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OTC Treatment for IBS and Belly Pain

IBS Treatment

Irritable bowel syndrome (IBS) is a functional gastrointestinal disorder defined as “abdominal discomfort associated with altered bowel habits” by the American College of Gastroenterology (ACG) IBS Task Force).

IBS is a condition marked by unexplained abdominal discomfort or pain that is linked to changes in bowel habits.

Some of the common symptoms of IBS include:

  • Abdominal cramps
  • Bloating
  • Flatulence
  • Diarrhea
  • Constipation
  • Abdominal distress

When evaluating a patient for IBS, the clinician must carefully review medication records because a variety of over-the-counter and prescription medications can cause abdominal symptoms such as pain and changes in bowel habits.

IBS symptoms often overlap or are similar to those of other GI diseases such as Crohn’s Disease (CD), Inflammatory Bowel Disease (IBD), functional dyspepsia, and functional constipation. IBS may coexist with CD and IBD.

The physician should consider a diagnosis other than IBS if the following symptoms are present:

  • Rectal bleeding,
  • Iron deficiency anemia,
  • Unintentional weight loss, and
  • Family history of colonic malignancy
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Types of IBS

IBS is divided into different types based on stool patterns. The subtypes of IBS include:

  • IBS-C:

This refers to having abdominal discomfort and IBS symptoms with predominant constipation. It means having hard stools for more than 25% of the time.

  • IBS-D:

This refers to having the symptoms of IBS with predominant diarrhea – loose stools for more than 25% of the time.

  • IBS-M:

This refers to a mixed type of IBS in which the patients experience both hard and loose stools for more than 25% each. This is known as the mixed type.

  • IBS-U:

The IBS-U is the undefined type that includes disease symptoms that do not follow a specific pattern and cannot be included in IBS-C, D, or M.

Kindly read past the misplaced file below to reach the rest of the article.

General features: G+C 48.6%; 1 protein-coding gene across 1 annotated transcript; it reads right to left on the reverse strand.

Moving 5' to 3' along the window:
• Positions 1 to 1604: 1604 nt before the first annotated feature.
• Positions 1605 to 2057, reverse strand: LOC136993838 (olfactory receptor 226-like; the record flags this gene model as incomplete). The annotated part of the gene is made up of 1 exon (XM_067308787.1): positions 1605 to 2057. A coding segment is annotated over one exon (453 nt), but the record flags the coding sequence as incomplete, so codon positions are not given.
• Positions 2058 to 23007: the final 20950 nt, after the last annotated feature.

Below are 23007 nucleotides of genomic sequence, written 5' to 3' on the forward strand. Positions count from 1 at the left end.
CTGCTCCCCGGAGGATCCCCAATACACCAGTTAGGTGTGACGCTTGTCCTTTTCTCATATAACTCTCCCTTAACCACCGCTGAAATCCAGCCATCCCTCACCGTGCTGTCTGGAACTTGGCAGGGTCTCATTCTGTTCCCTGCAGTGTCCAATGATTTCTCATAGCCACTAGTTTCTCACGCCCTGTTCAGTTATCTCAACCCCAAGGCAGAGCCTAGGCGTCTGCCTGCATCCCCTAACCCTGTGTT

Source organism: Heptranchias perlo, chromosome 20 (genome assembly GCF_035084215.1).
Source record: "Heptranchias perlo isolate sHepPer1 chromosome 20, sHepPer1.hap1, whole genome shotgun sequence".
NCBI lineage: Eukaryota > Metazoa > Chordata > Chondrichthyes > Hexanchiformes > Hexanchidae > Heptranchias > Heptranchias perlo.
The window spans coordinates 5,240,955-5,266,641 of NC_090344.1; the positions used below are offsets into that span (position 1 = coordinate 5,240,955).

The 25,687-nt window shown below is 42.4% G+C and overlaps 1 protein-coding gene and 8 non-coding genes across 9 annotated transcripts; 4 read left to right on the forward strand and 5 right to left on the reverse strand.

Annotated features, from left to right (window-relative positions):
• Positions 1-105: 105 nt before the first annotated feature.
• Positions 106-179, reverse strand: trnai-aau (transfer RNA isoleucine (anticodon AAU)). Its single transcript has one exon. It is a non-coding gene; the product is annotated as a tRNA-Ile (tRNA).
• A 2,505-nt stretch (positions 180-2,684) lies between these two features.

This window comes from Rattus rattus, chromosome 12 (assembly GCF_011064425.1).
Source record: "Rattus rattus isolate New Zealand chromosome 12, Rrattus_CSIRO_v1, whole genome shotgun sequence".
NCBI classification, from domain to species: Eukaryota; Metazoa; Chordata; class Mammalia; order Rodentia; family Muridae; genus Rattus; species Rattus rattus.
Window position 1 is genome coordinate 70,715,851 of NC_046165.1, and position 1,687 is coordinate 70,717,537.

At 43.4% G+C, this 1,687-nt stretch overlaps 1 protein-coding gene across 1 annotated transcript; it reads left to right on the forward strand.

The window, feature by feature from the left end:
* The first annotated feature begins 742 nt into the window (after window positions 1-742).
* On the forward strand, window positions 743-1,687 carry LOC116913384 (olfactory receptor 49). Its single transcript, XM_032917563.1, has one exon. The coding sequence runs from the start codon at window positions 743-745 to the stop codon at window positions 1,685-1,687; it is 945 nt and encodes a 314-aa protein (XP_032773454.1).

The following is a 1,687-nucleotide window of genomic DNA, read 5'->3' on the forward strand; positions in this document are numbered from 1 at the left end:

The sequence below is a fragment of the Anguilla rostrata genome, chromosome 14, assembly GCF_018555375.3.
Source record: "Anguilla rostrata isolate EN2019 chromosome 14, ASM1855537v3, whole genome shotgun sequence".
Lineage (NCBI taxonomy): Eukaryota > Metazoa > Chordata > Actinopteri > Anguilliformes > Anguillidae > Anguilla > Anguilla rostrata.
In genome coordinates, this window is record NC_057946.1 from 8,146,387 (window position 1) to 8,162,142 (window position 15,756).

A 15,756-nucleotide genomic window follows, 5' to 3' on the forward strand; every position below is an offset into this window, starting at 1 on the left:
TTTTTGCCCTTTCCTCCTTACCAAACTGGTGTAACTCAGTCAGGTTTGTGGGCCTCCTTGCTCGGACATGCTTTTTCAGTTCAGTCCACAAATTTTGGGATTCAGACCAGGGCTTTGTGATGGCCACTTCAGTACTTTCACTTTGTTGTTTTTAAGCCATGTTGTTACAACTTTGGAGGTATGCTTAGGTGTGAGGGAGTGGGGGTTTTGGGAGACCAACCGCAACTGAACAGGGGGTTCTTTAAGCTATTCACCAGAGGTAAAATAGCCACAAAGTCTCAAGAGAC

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How to Manage IBS Symptoms?

Validating the reality of the patient’s complaints and establishing an effective clinician-patient relationship are the first steps in the management of IBS and other functional GI disorders.

Care should be tailored to the patient’s symptoms and the factors that may cause them. Nutrition therapy based on the FODMAP elimination diet should be the first line of treatment for IBS.

The high-quality evidence for the FODMAP elimination diet supports its use as first-line therapy. Drug therapy is used to treat symptoms caused by GI motility, visceral hypersensitivity, or psychological issues.

Combination herbal remedies can also be used and have been shown to be just as effective as antibiotic treatment. The predominant bowel pattern usually determines the treatment option.

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OTC treatment for IBS:

Treatment options for IBS depend on the type of IBS and the associated symptoms. Some OTC treatments according to the type and symptoms of IBS are:

Medications for IBS-D:

IBS-D medications aim to reduce the amount and frequency of loose stools you experience. Over-the-counter (OTC) and prescription medications are included.

To treat IBS-D, your doctor may recommend or prescribe the following medications:

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Medications for IBS-C:

IBS-C medications soften hard stools and relieve constipation. As with the previous list, some of these are OTC, while others require a prescription.

These are some of the most commonly used IBS-C medications: